It’s not exactly clear how far back the tradition of pranking people on the first of April goes, but most reports suggest its at least a few centuries old. And local newspapers have been using (and abusing) their platform as purveyors of political news for such pranks since at least the early 1900s, too.
Here’s a (totally selective) roundup of some of those prank political and policy reports, mostly courtesy of the Museum of Hoaxes, which is based in San Diego. (At least, we think it is — but, who knows, maybe it’s an elaborate hoax.)
Al Capone for Mayor (1931)
One of the oldest April Fools’ Day pranks played by a local news organization comes from the Newspaper Enterprise Association, according to the Museum of Hoaxes. In 1931, the group produced a fake report that the infamous gangster Al Capone was running for mayor of Chicago as, of all things, a dry candidate:
“Adopting the slogan, ‘Dry Up Chicago,’ Al (Cornpone) Capone, prominent proprietor of a leading ice cream emporium here, entered the Windy City’s fight for mayor here today with rare good spirits. Given to ironic speech, the new candidate is said to be planning to take his opponents for a ride when the campaign opens. ‘You have only to consider my record,’ he told his followers in a stadium rally, ‘to judge my fitness for the chair, er — the mayor’s chair.'”
Wisconsin’s capital dome collapses (1933)
“Wisconsin’s beautiful $8,000,000 capitol building was in ruins today, following a series of mysterious explosions which blasted the majestic dome from its base and sent it crashing through the roof of the east wing,” The Capital Times reported on its front page in 1933. But the prank was short-lived for any reader: the paper printed the words “April Fool” in tiny font near the headline and at the end of the article.
Hawaii becomes a state and gets a universal tax refund (1954)
The Associated Press had to set the record straight in 1954 when a local radio disc jockey stirred up what he described as “the greatest commotion in Hawaii since the Pearl Harbor attack.” Newspapers, radio stations and the Internal Revenue Service were swamped with phone calls.
The deejay, Hal Lewis, had pranked the not-yet-a-state by announcing that the Senate had not only repealed the islanders’ income tax, but that they would be getting a full refund for the year before and that the body had approved statehood. (Hawaii wouldn’t become a state for another five years.)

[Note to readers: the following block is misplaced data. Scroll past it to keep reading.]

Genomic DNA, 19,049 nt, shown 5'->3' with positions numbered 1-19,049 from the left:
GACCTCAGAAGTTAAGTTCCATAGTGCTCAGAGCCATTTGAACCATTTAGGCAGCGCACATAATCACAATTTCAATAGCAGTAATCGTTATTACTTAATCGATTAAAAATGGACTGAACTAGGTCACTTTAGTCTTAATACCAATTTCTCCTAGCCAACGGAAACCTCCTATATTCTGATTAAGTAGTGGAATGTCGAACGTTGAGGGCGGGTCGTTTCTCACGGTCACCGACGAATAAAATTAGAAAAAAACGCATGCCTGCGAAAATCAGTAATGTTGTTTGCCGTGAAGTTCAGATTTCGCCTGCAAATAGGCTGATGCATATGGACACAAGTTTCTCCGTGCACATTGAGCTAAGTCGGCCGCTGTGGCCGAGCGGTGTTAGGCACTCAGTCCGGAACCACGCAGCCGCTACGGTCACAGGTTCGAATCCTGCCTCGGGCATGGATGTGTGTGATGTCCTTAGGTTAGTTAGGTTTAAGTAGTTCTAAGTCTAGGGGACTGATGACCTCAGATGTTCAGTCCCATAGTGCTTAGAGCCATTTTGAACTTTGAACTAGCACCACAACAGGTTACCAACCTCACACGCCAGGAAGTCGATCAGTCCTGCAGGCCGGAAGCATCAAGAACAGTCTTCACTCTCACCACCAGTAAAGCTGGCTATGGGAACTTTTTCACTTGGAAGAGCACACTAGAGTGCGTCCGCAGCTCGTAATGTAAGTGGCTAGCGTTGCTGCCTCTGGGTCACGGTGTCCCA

Banks and other financial institutions even got calls to place stock orders to be paid for with the fictitious tax refunds.
Indiana’s taxpayer-funded private club (1965)
The Kokomo Tribune no doubt stirred public outrage, at least among those who didn’t initially recognize the joke, when it reported in 1965 that a new tax would fund a half-million dollar health club for the local bureaucracy.
The club would sport a possible pool, billiard parlor, gym, locker room, reading room, basketball and handball courts, shuffleboard facilities, reception rooms and a cafeteria, the paper reported. The local jail was the front-runner for a location, they reported.
Texas legislature commends the Boston Strangler (1971)
It’s not a news organization, but it does make news. Back in 1971, the Texas House unanimously passed a resolution in praise of Albert DeSalvo, the infamous rapist and murderer known as the Boston Strangler. How and why would the legislature do such a thing? It’s all in the wording. The Tampa Bay Tribune explained how it unfolded in a 1997 report:
According to the legislative library in Austin, Rep. Tom Moore Jr. of Waco sponsored a resolution commending Albert de Salvo for his unselfish service to “his county, his state and his community.
“This compassionate gentleman’s dedication and devotion to his work has enabled the weak and the lonely throughout the nation to achieve and maintain a new degree of concern for their future. He has been officially recognized by the state of Massachusetts for his noted activities and unconventional techniques involving population control and applied psychology.”
The Texas House of Representatives passed the resolution unanimously.
Moore then withdrew the motion, and said he only introduced it to show how the Legislature often passed bills and resolutions without reading or understanding them.
You see, Albert de Salvo is known by another name:
The Boston Strangler.
Pennsylvania Capitol building collapse (1976)
The Patriot in Pennsylvania celebrated the nation’s bicentennial with a special prank: it published a doctored photograph of the state capitol falling apart due to “an abnormal expansion of hot air.” The paper apologized a few days later after readers complained, according to the Museum of Hoaxes.
Providence closes for a day (1986)
The joke that Rhode Island’s capital would close for a day flew over a lot of heads, the Associated Press reported in a 1986 article.
A disc jockey on WHJY had reported that a city board had decided Providence was closed for the day, and residents should just go home. The deejay, Carolyn Fox, also gave out a number to call for more information: one that belonged to a rival station.
“It was not very appropriate,” an employee at the rival station told the AP. Fox set the record straight about an hour after her fake report, but not before listeners swamped local officials with calls.